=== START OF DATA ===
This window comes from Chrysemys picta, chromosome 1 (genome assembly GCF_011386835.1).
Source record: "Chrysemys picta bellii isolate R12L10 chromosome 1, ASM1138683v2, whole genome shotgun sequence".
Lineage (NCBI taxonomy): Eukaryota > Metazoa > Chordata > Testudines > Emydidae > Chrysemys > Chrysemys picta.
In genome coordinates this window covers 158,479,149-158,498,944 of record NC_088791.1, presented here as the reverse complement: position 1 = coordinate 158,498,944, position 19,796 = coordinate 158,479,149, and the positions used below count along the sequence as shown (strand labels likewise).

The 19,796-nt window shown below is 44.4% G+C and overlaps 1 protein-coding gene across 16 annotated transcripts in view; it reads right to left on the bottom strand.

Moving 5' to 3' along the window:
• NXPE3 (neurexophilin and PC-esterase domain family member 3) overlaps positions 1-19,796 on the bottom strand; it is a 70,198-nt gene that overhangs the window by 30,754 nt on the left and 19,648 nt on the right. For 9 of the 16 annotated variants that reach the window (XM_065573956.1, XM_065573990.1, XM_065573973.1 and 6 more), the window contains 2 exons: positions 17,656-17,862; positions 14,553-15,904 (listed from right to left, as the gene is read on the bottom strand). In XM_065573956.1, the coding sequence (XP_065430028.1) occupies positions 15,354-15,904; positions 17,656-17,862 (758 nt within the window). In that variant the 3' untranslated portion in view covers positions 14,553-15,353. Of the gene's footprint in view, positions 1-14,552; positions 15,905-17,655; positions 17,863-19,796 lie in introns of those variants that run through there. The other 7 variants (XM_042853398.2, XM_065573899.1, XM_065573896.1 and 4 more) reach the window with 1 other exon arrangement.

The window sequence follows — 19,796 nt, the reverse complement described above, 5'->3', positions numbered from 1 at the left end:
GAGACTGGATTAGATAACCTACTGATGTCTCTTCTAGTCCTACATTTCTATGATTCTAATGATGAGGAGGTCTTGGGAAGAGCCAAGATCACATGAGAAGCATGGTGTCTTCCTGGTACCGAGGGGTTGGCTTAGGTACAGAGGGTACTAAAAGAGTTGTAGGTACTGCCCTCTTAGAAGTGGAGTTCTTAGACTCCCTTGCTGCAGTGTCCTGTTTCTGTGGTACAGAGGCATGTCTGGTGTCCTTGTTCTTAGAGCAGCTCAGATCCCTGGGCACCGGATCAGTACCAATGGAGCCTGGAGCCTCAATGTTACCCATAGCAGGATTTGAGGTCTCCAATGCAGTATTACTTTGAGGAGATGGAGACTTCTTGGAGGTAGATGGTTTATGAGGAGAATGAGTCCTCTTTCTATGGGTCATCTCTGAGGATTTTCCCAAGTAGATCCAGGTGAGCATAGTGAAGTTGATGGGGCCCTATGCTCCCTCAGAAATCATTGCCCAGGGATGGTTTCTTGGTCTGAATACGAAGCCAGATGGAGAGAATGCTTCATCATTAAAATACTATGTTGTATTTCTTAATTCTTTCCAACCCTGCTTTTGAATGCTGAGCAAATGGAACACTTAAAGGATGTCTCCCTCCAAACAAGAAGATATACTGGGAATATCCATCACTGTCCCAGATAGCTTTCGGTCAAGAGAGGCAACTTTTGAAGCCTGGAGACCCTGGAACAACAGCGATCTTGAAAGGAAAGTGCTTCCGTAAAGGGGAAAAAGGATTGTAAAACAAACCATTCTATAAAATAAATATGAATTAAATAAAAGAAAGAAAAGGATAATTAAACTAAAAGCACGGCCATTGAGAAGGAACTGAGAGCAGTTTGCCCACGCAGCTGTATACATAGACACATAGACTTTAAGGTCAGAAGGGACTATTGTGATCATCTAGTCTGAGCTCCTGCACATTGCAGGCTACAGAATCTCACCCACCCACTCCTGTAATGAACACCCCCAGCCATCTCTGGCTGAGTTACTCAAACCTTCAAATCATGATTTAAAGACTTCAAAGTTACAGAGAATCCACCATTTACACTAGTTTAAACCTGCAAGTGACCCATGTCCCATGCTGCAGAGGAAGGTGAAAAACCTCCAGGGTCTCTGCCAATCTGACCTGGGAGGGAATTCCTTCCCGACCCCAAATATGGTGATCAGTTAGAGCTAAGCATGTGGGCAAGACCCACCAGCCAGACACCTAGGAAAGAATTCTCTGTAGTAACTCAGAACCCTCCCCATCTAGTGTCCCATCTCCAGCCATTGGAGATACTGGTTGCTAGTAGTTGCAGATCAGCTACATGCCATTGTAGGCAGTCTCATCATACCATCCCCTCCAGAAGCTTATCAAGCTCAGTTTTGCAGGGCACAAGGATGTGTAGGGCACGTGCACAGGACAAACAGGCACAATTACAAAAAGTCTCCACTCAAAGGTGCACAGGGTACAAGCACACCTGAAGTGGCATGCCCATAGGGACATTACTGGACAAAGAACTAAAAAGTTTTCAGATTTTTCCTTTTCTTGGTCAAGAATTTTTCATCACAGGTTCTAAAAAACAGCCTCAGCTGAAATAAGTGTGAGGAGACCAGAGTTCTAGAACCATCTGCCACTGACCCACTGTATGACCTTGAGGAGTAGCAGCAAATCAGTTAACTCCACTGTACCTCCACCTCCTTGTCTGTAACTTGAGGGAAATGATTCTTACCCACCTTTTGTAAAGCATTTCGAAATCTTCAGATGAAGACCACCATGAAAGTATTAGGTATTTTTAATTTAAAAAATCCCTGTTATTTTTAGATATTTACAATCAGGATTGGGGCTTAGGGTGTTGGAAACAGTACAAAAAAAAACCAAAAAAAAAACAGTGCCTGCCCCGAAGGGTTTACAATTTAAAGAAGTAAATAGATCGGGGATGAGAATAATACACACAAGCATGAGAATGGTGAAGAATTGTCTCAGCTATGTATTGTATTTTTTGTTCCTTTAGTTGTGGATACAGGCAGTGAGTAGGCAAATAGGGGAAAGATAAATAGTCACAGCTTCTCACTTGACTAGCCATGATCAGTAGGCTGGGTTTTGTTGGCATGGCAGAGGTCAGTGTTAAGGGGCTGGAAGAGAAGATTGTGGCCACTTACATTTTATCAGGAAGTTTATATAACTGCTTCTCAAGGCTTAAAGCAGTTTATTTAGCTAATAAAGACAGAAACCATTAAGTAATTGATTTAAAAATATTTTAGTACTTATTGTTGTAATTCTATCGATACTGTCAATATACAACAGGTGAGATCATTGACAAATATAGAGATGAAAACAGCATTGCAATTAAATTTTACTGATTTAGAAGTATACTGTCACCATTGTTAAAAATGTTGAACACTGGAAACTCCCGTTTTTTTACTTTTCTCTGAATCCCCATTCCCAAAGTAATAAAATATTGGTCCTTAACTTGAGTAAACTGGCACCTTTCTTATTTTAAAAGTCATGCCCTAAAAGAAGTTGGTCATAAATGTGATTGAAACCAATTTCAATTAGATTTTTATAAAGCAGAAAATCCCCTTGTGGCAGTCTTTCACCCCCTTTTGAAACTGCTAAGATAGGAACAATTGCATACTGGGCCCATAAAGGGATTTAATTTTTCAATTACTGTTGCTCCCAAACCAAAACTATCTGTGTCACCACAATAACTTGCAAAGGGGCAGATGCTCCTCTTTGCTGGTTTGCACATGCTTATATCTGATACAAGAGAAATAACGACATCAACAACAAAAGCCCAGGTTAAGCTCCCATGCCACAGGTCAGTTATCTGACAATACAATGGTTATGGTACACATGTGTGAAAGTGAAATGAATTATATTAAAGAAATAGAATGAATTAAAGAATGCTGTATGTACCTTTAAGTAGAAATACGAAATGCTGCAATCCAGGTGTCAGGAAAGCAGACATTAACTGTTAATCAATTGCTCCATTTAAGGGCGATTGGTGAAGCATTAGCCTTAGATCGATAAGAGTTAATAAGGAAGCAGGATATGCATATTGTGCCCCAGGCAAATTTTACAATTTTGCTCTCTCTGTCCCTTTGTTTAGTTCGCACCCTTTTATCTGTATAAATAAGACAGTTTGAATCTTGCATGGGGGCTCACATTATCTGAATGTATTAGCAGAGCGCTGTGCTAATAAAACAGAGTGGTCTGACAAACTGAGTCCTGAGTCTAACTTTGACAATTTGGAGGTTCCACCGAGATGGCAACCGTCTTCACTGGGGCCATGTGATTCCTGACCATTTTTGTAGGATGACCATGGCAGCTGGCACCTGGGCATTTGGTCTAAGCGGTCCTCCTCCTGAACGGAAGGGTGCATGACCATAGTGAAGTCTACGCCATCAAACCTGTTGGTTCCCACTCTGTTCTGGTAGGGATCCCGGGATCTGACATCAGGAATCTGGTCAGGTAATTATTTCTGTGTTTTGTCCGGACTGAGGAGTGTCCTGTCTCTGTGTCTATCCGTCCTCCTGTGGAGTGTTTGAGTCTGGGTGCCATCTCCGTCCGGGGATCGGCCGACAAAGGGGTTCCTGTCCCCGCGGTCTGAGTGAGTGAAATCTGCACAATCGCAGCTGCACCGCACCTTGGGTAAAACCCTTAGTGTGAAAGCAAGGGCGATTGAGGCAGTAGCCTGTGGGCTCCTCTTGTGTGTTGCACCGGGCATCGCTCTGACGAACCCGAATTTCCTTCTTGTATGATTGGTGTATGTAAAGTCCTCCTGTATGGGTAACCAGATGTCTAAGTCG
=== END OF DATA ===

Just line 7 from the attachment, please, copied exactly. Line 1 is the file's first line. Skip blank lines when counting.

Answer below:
• NXPE3 (neurexophilin and PC-esterase domain family member 3) overlaps positions 1-19,796 on the bottom strand; it is a 70,198-nt gene that overhangs the window by 30,754 nt on the left and 19,648 nt on the right. For 9 of the 16 annotated variants that reach the window (XM_065573956.1, XM_065573990.1, XM_065573973.1 and 6 more), the window contains 2 exons: positions 17,656-17,862; positions 14,553-15,904 (listed from right to left, as the gene is read on the bottom strand). In XM_065573956.1, the coding sequence (XP_065430028.1) occupies positions 15,354-15,904; positions 17,656-17,862 (758 nt within the window). In that variant the 3' untranslated portion in view covers positions 14,553-15,353. Of the gene's footprint in view, positions 1-14,552; positions 15,905-17,655; positions 17,863-19,796 lie in introns of those variants that run through there. The other 7 variants (XM_042853398.2, XM_065573899.1, XM_065573896.1 and 4 more) reach the window with 1 other exon arrangement.